You can get quite accurate results for gravitational effects anyway using a semi-Newtonian approach within SR, treating space as flat and gravity as a force. For weak fields and non-relativistic speeds this is trivial. For relativistic speeds near central masses, you can use Newtonian gravity plus a (1+v^2/c^2) speed-dependent factor (from GR) for the acceleration, and that for example duplicates the deflection of the light by the sun. You can also apply a Lorentz transformation to the whole system to see what it looks like from some other flat frame of reference. It is only when higher orders of accuracy are needed (for example to allow for the variation in the speed of light between the local observer and the background coordinate system) that GR needs to be used, and even then it can normally be expressed as additional corrections to the Newtonian approach.

For "twin paradox" purposes, the method or rate of acceleration is in any case irrelevant. It is only the overall change in velocity which determines the relationship of two frames of reference.

13. Sep 30, 2008

### JesseM

That's interesting, I didn't know you could get a Lorentz-invariant pseudo-Newtonian gravitational force so easily...if Einstein's original motivation for coming up with the theory of GR was that Newtonian gravity was incompatible with SR, I wonder why he didn't think of coming up with something so simple? With such a theory in hand I don't see why there'd be any obvious theoretical motivation to come up with a new theory of gravity, and it would have taken a while before anyone noticed the theory wasn't accurate experimentally.
Yes, but how can you determine empirically which twin's velocity is changing (relative to all inertial frames) and which twin is moving inertially, if you can't take advantage of the fact that G-forces are measurable?

14. Sep 30, 2008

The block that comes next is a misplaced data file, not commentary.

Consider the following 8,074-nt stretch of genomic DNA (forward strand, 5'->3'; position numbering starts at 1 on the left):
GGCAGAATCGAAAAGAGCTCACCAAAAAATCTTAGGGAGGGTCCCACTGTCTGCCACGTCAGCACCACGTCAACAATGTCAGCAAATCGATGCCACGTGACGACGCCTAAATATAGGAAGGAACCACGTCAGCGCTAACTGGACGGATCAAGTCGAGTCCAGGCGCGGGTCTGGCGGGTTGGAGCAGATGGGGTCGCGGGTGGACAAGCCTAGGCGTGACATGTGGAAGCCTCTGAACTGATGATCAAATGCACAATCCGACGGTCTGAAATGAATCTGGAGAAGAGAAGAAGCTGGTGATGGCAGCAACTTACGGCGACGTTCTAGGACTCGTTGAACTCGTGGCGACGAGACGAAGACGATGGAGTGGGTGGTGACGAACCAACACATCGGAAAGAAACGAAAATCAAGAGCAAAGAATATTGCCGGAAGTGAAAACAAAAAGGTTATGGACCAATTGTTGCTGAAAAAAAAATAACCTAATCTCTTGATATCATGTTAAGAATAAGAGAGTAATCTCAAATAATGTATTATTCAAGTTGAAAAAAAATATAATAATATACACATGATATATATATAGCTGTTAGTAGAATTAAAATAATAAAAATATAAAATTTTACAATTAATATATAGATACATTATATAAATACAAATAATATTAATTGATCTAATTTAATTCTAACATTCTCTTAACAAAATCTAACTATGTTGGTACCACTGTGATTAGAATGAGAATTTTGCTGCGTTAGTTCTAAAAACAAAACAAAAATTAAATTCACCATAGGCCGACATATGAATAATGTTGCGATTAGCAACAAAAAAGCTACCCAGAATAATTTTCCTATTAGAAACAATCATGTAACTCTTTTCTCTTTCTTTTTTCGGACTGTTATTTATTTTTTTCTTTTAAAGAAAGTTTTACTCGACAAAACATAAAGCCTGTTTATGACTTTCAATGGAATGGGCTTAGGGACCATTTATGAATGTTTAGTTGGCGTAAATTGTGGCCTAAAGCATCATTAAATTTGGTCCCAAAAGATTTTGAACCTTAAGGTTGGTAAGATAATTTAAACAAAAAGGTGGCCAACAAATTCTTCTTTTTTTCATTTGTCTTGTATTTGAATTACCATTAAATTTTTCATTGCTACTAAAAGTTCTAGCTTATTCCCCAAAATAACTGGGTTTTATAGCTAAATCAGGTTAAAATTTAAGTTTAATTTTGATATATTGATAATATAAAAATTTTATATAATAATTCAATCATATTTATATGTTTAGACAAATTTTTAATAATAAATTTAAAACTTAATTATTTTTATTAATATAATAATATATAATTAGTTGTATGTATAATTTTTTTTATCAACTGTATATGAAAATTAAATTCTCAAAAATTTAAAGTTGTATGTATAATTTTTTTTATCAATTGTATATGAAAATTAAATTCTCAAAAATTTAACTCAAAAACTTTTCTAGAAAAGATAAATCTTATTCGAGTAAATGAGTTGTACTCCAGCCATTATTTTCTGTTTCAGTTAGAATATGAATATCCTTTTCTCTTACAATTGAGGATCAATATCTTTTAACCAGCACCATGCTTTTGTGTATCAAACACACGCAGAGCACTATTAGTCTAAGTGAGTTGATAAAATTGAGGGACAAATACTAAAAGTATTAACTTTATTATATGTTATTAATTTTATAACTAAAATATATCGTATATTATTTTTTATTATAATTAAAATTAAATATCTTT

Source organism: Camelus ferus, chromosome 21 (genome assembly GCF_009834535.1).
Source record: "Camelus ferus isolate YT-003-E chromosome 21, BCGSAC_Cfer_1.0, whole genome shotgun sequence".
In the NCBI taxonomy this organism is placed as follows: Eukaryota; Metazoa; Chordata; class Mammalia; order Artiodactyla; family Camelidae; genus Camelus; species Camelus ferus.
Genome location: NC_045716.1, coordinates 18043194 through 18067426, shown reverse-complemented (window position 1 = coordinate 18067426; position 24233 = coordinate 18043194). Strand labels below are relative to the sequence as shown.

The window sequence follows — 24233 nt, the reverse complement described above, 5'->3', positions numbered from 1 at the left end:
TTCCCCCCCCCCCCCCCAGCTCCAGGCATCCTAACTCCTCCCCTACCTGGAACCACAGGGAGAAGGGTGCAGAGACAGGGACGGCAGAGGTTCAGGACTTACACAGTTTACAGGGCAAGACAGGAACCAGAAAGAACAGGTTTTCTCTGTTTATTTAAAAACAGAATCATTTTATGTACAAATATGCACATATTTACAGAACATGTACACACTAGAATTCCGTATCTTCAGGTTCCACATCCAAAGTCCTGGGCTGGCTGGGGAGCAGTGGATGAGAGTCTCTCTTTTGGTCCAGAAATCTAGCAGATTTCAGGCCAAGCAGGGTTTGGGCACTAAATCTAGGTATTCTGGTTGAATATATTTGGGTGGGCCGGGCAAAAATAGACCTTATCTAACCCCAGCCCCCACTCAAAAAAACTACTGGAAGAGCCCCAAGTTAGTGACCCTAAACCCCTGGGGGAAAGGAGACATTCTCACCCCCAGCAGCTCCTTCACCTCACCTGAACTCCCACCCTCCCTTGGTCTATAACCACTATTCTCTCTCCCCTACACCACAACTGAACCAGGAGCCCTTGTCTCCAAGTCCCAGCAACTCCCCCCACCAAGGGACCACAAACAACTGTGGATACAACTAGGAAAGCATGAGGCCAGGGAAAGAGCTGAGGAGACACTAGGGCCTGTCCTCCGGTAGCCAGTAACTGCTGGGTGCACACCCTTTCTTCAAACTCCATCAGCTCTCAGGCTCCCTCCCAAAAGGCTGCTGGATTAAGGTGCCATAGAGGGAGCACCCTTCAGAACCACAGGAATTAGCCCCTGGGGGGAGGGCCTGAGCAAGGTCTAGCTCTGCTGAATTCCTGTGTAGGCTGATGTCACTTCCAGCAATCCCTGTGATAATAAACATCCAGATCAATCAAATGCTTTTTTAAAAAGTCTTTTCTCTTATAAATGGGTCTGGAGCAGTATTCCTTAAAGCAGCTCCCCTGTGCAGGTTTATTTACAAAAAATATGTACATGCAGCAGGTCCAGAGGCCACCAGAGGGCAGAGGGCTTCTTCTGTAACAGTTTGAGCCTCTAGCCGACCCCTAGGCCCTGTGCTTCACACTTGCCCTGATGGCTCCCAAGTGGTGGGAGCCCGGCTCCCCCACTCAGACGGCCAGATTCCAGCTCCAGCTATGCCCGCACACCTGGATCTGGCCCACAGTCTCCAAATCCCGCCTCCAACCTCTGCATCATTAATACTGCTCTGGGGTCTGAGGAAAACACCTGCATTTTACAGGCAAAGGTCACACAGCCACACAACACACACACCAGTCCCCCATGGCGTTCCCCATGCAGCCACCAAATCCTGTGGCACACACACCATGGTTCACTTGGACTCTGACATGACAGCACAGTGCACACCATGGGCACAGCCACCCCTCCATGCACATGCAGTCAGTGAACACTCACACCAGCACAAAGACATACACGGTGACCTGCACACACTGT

### Jonathan Scott

It's hard to tell whether you might be serious, but from a theoretical point of view it's fairly easy to show that an attempt to base gravity theory on something like electromagnetism combined with SR is going to fail because of the non-linearity of gravity, and the experimental evidence shows that the bending of light is twice that predicted by Newtonian theory. However, for practical calculations one can take Newtonian theory, add in the (1+v^2/c^2) factor calculated from General Relativity and get quite close.

As for the Lorentz transformations; a force transforms as a force and an acceleration transforms as an acceleration, regardless of the causes behind them, provided that the space is flat enough for that approximation to be useful.

In an SR flat space model where gravity is taken as a force, then a twin being accelerated by gravity is not in an inertial frame of reference (as in GR), but is really accelerating. If there were no windows, then the twin might have practical difficulties in distinguishing acceleration from gravity, but with appropriate external navigation equipment it should be possible. The point is simply that one does not necessarily "feel" one's acceleration accurately, so that word in the title of the thread could cause some confusion.

15. Sep 30, 2008

### JesseM

I don't understand what you mean by "an attempt to base gravity theory on something like electromagnetism combined with SR", I though you were saying we could just add a term to Newtonian gravity to give us a Lorentz-invariant gravitational theory, what does electromagnetism have to do with it? And would the Lorentz-invariant pseudo-Newtonian theory of gravity that you described be "linear" in some sense?
I may have the history wrong, but I had thought that this was not noticed until it was predicted by GR and they decided to test it. I suppose even without a theory that predicts a different bending than Newtonian gravity, someone would eventually think to test this.